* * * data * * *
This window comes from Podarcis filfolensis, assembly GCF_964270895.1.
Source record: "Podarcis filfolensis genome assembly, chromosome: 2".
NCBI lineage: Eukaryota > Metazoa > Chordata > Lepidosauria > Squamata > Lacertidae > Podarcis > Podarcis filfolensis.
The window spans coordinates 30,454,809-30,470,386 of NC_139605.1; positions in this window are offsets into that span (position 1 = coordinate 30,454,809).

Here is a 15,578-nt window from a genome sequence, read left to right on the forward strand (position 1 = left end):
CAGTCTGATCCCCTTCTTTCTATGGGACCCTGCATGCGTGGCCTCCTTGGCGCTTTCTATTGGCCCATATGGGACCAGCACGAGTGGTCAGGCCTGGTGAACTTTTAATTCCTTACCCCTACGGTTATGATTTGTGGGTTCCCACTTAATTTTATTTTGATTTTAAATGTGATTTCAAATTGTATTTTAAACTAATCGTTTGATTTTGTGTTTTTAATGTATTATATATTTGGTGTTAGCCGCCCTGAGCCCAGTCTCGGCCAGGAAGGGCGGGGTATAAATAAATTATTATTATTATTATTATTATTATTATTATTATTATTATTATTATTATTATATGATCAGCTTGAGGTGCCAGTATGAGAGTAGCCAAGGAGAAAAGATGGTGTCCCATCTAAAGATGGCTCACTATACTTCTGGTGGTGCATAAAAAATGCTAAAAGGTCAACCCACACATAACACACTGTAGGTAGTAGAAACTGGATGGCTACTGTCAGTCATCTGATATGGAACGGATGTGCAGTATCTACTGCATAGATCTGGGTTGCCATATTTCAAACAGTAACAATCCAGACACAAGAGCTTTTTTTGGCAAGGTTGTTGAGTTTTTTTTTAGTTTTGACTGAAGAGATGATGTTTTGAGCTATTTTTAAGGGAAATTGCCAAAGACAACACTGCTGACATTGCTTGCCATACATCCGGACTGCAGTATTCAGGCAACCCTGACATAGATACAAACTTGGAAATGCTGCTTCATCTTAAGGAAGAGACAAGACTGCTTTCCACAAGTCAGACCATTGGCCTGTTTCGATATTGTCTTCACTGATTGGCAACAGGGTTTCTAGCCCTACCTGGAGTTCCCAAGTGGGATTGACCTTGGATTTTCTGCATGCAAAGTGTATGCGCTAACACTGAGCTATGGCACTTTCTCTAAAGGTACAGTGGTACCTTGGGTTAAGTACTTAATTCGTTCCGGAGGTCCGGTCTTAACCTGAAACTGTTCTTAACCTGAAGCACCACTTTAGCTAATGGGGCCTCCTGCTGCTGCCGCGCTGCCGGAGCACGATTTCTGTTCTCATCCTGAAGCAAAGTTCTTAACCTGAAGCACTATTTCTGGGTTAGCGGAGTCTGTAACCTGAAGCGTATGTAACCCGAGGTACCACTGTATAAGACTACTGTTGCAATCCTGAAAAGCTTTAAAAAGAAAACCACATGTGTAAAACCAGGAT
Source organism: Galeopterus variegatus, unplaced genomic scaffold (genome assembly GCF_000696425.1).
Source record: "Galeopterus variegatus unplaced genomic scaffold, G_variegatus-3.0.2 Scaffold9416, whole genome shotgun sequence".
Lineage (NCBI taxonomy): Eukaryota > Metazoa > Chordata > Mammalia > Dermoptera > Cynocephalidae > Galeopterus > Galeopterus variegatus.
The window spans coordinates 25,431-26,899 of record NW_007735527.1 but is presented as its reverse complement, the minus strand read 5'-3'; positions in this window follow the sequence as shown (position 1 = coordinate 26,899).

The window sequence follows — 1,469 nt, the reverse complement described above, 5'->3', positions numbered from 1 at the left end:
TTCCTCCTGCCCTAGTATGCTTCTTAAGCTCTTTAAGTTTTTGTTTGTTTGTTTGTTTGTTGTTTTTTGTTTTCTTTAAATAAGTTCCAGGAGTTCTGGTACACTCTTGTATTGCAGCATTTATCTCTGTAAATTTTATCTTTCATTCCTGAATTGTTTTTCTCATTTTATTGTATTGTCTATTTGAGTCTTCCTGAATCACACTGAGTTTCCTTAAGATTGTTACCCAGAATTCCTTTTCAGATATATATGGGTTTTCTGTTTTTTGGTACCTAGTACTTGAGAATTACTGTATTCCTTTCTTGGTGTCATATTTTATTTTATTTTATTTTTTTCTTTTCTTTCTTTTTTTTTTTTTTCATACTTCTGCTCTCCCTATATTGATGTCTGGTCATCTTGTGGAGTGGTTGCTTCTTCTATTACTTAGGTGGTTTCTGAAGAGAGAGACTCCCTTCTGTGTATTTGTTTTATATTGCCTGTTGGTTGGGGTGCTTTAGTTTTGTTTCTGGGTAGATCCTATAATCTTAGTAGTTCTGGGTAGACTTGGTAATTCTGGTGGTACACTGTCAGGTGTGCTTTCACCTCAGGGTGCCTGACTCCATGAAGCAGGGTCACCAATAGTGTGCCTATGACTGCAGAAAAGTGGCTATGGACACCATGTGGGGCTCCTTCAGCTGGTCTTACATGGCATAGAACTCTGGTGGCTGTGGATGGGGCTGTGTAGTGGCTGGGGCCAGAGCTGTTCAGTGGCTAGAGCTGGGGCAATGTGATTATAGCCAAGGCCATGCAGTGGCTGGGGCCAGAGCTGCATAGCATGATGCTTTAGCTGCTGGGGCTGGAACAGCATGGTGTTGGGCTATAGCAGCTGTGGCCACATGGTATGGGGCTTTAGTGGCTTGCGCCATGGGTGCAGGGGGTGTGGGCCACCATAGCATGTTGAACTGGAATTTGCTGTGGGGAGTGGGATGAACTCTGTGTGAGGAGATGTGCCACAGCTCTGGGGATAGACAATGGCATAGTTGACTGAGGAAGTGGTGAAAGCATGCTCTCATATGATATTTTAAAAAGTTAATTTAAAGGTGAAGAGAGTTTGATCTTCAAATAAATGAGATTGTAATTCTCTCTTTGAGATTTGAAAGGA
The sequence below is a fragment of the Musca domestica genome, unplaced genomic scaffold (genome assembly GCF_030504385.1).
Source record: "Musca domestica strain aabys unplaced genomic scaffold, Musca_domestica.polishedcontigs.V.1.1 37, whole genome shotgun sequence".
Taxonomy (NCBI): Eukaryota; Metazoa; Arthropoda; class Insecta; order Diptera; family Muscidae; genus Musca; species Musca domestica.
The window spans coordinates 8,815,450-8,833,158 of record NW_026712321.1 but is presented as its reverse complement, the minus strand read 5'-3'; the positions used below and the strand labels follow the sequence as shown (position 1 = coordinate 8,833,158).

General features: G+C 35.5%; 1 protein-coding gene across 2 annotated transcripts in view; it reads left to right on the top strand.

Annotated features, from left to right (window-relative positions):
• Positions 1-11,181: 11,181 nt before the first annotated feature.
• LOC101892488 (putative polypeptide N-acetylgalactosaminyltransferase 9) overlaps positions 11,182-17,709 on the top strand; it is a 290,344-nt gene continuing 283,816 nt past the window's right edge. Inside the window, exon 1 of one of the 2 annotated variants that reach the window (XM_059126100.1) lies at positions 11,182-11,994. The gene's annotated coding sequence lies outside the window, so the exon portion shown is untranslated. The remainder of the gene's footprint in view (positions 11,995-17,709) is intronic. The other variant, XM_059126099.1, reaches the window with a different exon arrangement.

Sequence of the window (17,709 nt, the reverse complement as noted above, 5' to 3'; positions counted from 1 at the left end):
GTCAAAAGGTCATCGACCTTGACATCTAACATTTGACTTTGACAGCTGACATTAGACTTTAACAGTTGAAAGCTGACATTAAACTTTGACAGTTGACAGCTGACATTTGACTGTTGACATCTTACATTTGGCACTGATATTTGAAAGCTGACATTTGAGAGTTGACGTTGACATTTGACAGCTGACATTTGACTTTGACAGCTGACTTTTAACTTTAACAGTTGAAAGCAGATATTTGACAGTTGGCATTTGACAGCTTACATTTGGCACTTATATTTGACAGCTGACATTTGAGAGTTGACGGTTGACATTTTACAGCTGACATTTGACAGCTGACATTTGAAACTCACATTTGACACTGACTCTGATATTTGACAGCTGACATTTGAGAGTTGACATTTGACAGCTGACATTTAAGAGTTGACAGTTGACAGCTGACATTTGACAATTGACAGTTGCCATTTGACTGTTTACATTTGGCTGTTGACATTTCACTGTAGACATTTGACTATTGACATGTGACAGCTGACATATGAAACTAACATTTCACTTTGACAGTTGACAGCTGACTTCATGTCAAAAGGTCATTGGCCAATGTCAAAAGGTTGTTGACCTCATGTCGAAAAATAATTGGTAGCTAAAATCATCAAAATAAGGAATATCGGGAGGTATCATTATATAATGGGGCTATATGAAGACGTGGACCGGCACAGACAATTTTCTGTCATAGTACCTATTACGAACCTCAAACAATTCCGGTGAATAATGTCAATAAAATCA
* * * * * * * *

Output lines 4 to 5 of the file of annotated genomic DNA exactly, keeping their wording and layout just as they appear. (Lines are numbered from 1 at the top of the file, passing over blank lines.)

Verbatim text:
The window spans coordinates 30,454,809-30,470,386 of NC_139605.1; positions in this window are offsets into that span (position 1 = coordinate 30,454,809).

Here is a 15,578-nt window from a genome sequence, read left to right on the forward strand (position 1 = left end):